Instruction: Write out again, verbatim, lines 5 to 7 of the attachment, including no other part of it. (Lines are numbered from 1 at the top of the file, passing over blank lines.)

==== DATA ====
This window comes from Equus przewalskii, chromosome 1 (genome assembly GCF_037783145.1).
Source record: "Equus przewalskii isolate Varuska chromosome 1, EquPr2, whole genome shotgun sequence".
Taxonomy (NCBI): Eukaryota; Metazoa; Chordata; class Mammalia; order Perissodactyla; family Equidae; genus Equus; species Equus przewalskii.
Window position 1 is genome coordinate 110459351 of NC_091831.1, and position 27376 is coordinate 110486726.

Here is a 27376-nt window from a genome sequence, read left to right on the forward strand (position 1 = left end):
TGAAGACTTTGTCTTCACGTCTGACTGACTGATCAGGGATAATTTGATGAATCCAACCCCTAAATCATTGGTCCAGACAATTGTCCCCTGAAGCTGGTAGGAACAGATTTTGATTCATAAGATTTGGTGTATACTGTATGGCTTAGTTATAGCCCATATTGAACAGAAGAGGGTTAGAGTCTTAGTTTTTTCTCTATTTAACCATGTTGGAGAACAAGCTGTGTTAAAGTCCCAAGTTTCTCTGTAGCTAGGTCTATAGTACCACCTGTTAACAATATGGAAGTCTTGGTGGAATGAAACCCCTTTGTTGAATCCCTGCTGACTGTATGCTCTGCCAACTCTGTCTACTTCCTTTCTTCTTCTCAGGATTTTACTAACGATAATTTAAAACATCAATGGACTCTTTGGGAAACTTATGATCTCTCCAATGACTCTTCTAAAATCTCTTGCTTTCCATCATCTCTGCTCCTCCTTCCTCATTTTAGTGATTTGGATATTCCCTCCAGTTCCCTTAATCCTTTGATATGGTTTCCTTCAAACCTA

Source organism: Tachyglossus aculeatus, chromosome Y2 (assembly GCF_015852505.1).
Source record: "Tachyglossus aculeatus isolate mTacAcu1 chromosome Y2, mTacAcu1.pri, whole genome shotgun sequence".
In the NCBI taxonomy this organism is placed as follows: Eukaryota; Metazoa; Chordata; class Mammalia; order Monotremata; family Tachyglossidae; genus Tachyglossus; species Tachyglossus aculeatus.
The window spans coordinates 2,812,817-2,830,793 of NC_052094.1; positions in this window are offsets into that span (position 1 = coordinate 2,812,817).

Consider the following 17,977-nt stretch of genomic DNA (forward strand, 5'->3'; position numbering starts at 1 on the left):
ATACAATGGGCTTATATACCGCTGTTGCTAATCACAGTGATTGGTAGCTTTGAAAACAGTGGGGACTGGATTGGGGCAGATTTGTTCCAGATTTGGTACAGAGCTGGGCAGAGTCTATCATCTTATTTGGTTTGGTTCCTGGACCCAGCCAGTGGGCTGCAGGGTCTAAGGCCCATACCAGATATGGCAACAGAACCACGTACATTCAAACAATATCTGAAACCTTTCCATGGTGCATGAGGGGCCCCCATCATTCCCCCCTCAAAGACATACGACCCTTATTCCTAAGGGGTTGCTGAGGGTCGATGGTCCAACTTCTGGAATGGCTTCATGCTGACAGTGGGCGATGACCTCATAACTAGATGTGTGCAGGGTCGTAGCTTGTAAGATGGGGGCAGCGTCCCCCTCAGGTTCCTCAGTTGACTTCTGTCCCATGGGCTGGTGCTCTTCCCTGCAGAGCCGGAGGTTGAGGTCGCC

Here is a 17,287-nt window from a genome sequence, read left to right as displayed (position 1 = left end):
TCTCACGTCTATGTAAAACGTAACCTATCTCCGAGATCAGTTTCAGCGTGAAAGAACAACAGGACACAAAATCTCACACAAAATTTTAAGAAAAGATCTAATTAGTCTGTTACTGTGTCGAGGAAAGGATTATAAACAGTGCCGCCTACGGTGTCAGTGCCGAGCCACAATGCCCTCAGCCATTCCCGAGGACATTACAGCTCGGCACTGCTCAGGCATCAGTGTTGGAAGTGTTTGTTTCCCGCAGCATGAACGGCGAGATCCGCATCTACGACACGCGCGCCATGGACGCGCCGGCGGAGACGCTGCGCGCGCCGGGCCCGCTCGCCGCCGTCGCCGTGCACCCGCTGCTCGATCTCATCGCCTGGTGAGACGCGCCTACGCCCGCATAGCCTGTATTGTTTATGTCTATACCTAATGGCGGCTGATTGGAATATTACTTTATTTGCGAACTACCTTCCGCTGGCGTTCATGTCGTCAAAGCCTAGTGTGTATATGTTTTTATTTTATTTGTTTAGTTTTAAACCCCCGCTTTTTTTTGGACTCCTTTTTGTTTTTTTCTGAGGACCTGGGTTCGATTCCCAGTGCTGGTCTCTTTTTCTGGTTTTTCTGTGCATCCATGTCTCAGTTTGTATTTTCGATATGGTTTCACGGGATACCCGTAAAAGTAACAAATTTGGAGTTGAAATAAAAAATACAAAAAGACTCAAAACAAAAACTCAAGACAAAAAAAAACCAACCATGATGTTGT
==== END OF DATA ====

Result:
Here is a 27376-nt window from a genome sequence, read left to right on the forward strand (position 1 = left end):
TGAAGACTTTGTCTTCACGTCTGACTGACTGATCAGGGATAATTTGATGAATCCAACCCCTAAATCATTGGTCCAGACAATTGTCCCCTGAAGCTGGTAGGAACAGATTTTGATTCATAAGATTTGGTGTATACTGTATGGCTTAGTTATAGCCCATATTGAACAGAAGAGGGTTAGAGTCTTAGTTTTTTCTCTATTTAACCATGTTGGAGAACAAGCTGTGTTAAAGTCCCAAGTTTCTCTGTAGCTAGGTCTATAGTACCACCTGTTAACAATATGGAAGTCTTGGTGGAATGAAACCCCTTTGTTGAATCCCTGCTGACTGTATGCTCTGCCAACTCTGTCTACTTCCTTTCTTCTTCTCAGGATTTTACTAACGATAATTTAAAACATCAATGGACTCTTTGGGAAACTTATGATCTCTCCAATGACTCTTCTAAAATCTCTTGCTTTCCATCATCTCTGCTCCTCCTTCCTCATTTTAGTGATTTGGATATTCCCTCCAGTTCCCTTAATCCTTTGATATGGTTTCCTTCAAACCTA

Source organism: Tachyglossus aculeatus, chromosome Y2 (assembly GCF_015852505.1).